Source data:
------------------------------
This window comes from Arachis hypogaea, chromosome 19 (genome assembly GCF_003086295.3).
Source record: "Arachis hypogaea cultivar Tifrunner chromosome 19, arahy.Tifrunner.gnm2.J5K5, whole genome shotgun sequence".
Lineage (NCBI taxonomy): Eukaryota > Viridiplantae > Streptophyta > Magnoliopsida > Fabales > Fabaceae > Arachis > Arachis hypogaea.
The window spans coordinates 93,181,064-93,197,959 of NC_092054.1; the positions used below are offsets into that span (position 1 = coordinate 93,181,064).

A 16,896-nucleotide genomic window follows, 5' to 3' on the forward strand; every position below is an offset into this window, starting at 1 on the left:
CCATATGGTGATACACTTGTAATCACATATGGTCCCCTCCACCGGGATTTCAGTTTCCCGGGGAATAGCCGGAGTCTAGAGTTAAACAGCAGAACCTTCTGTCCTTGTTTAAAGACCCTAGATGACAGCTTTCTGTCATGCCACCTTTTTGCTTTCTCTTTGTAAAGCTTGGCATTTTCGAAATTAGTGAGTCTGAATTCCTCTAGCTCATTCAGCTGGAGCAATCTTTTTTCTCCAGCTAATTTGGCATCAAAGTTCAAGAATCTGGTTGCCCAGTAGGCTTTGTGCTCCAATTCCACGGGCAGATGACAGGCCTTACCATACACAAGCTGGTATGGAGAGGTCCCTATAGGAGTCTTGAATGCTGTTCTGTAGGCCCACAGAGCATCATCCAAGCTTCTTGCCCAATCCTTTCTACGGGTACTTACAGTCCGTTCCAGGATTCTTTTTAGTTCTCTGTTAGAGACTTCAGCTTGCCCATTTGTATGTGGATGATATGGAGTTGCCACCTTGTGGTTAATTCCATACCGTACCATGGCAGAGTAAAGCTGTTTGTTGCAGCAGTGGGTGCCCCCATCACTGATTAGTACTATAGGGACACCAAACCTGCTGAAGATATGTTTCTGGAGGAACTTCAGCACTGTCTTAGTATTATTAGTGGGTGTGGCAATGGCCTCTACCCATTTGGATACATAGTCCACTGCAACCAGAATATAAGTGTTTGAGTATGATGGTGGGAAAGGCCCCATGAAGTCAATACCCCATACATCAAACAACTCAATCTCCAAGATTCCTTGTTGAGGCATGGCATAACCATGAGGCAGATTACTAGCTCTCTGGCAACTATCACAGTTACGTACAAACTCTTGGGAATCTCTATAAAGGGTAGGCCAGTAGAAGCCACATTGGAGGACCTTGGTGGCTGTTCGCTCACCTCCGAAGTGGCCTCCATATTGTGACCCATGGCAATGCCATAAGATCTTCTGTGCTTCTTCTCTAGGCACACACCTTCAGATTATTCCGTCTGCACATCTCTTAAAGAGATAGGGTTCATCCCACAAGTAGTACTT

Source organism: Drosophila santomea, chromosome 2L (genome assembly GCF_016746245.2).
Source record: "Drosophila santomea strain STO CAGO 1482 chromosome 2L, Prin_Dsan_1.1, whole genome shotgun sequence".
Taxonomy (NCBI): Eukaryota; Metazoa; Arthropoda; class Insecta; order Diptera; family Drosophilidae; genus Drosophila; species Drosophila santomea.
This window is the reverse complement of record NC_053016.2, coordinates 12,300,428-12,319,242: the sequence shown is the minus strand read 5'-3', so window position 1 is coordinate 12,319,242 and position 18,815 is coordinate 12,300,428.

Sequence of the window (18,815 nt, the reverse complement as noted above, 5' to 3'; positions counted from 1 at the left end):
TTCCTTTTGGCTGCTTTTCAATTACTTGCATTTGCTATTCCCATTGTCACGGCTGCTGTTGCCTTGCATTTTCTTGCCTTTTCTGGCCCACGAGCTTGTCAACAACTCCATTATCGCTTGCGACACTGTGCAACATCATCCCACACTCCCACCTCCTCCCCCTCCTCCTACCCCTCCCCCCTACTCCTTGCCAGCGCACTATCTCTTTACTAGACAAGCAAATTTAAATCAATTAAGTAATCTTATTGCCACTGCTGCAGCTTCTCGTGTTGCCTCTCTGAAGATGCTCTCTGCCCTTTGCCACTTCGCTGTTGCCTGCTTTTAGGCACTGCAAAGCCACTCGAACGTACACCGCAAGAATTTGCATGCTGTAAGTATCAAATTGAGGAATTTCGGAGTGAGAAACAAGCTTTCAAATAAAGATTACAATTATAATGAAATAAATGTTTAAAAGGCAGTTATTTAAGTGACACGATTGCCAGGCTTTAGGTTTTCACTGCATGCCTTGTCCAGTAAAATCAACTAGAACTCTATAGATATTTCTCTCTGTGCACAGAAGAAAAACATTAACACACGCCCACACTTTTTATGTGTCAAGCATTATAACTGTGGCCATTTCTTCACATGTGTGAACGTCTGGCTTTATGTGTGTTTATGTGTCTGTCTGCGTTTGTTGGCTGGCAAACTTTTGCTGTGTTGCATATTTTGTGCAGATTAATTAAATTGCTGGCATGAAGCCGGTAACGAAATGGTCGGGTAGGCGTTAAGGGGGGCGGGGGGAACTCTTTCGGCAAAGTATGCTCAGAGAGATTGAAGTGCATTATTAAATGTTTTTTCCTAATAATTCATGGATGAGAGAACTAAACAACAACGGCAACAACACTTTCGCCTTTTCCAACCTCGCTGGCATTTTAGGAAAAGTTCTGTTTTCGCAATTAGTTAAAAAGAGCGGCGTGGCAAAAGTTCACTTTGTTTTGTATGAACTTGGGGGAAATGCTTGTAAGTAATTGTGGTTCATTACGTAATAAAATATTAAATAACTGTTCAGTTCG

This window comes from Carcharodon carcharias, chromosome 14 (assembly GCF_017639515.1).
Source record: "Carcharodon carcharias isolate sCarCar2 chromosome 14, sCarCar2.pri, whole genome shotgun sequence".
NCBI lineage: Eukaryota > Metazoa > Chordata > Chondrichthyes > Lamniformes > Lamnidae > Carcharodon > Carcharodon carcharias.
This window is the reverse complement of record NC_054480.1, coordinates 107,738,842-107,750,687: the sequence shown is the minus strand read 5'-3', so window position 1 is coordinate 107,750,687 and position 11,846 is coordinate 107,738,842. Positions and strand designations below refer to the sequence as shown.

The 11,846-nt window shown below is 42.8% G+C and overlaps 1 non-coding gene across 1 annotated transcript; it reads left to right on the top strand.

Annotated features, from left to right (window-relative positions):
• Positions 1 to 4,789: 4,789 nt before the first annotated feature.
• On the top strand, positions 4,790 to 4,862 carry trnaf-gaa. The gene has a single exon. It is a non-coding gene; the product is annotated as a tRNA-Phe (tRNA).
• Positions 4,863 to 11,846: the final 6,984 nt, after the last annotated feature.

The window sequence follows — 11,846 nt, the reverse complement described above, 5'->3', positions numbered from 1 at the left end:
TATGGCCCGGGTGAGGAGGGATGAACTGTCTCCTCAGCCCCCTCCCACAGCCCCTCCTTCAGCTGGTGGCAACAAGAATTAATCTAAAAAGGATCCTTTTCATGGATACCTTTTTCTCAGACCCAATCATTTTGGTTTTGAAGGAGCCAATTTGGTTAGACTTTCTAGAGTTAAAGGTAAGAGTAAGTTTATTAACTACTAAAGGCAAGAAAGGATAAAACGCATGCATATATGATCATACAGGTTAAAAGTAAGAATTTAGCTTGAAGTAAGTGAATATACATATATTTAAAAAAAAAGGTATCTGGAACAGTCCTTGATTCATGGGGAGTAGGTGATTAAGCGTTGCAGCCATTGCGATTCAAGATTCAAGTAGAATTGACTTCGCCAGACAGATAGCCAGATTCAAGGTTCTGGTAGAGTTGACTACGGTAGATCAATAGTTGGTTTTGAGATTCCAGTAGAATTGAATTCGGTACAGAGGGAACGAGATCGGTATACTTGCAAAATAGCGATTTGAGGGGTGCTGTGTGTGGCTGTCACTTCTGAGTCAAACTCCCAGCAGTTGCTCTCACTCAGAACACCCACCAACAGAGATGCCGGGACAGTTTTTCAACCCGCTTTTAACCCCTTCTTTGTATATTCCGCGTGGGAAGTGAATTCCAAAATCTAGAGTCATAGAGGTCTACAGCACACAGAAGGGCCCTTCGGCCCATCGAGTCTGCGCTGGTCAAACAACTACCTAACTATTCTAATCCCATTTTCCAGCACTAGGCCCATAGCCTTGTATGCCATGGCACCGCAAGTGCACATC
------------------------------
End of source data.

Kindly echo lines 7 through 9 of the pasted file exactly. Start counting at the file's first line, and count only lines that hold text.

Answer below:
Source organism: Drosophila santomea, chromosome 2L (genome assembly GCF_016746245.2).
Source record: "Drosophila santomea strain STO CAGO 1482 chromosome 2L, Prin_Dsan_1.1, whole genome shotgun sequence".
Taxonomy (NCBI): Eukaryota; Metazoa; Arthropoda; class Insecta; order Diptera; family Drosophilidae; genus Drosophila; species Drosophila santomea.